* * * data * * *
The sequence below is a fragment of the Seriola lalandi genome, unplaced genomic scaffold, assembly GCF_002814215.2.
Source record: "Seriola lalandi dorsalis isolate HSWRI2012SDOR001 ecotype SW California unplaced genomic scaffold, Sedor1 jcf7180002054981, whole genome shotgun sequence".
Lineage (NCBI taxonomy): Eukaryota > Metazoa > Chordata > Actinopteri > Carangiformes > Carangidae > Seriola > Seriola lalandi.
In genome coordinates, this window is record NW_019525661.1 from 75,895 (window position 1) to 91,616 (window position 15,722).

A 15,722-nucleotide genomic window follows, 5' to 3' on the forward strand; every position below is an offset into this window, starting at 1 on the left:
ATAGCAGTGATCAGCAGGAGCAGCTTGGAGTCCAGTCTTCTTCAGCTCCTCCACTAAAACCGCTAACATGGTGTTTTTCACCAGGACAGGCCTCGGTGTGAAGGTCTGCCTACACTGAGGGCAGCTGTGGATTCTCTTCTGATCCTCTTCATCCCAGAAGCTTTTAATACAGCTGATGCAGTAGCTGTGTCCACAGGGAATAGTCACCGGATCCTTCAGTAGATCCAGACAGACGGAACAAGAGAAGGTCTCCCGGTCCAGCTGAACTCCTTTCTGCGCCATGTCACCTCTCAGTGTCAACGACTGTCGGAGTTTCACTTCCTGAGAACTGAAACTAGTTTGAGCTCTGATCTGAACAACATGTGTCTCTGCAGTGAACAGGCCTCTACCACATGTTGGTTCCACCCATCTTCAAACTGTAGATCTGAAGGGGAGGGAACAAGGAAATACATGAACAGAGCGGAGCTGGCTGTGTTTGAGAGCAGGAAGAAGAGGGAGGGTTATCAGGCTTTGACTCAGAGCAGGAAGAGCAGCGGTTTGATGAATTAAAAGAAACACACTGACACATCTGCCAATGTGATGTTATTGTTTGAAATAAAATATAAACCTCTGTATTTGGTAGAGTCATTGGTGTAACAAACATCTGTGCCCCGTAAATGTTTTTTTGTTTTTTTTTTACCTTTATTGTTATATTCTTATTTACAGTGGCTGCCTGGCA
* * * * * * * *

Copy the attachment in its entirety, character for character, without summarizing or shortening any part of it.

The sequence below is a fragment of the Seriola lalandi genome, unplaced genomic scaffold, assembly GCF_002814215.2.
Source record: "Seriola lalandi dorsalis isolate HSWRI2012SDOR001 ecotype SW California unplaced genomic scaffold, Sedor1 jcf7180002054981, whole genome shotgun sequence".
Lineage (NCBI taxonomy): Eukaryota > Metazoa > Chordata > Actinopteri > Carangiformes > Carangidae > Seriola > Seriola lalandi.
In genome coordinates, this window is record NW_019525661.1 from 75,895 (window position 1) to 91,616 (window position 15,722).

A 15,722-nucleotide genomic window follows, 5' to 3' on the forward strand; every position below is an offset into this window, starting at 1 on the left:
ATAGCAGTGATCAGCAGGAGCAGCTTGGAGTCCAGTCTTCTTCAGCTCCTCCACTAAAACCGCTAACATGGTGTTTTTCACCAGGACAGGCCTCGGTGTGAAGGTCTGCCTACACTGAGGGCAGCTGTGGATTCTCTTCTGATCCTCTTCATCCCAGAAGCTTTTAATACAGCTGATGCAGTAGCTGTGTCCACAGGGAATAGTCACCGGATCCTTCAGTAGATCCAGACAGACGGAACAAGAGAAGGTCTCCCGGTCCAGCTGAACTCCTTTCTGCGCCATGTCACCTCTCAGTGTCAACGACTGTCGGAGTTTCACTTCCTGAGAACTGAAACTAGTTTGAGCTCTGATCTGAACAACATGTGTCTCTGCAGTGAACAGGCCTCTACCACATGTTGGTTCCACCCATCTTCAAACTGTAGATCTGAAGGGGAGGGAACAAGGAAATACATGAACAGAGCGGAGCTGGCTGTGTTTGAGAGCAGGAAGAAGAGGGAGGGTTATCAGGCTTTGACTCAGAGCAGGAAGAGCAGCGGTTTGATGAATTAAAAGAAACACACTGACACATCTGCCAATGTGATGTTATTGTTTGAAATAAAATATAAACCTCTGTATTTGGTAGAGTCATTGGTGTAACAAACATCTGTGCCCCGTAAATGTTTTTTTGTTTTTTTTTTACCTTTATTGTTATATTCTTATTTACAGTGGCTGCCTGGCA